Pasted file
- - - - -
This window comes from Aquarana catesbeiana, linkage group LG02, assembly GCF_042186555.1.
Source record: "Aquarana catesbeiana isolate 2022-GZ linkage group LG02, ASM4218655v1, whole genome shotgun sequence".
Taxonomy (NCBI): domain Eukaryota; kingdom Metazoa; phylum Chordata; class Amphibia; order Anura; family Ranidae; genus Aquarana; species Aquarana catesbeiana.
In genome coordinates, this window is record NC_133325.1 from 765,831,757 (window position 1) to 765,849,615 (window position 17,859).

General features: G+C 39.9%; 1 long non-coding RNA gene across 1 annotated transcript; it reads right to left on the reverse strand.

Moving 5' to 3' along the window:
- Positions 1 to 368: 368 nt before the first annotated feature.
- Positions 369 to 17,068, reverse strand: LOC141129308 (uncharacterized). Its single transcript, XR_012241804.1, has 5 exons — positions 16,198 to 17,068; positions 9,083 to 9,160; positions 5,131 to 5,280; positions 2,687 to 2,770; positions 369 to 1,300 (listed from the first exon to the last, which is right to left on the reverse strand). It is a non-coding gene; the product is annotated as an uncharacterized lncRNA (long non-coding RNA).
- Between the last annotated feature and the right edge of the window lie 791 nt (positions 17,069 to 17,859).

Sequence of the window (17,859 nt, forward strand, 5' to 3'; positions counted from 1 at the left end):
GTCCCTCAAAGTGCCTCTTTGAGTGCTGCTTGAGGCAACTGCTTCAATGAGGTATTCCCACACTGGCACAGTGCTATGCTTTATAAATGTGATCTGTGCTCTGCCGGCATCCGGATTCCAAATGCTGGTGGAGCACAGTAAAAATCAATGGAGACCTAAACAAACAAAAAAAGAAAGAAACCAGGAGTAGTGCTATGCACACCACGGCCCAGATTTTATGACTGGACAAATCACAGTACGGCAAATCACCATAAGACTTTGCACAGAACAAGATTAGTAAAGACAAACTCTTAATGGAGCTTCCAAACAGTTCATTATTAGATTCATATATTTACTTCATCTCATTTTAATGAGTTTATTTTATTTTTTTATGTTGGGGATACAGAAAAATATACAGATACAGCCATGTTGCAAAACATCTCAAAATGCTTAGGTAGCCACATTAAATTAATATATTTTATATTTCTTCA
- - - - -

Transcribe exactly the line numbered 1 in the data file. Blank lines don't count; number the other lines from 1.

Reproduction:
This window comes from Aquarana catesbeiana, linkage group LG02, assembly GCF_042186555.1.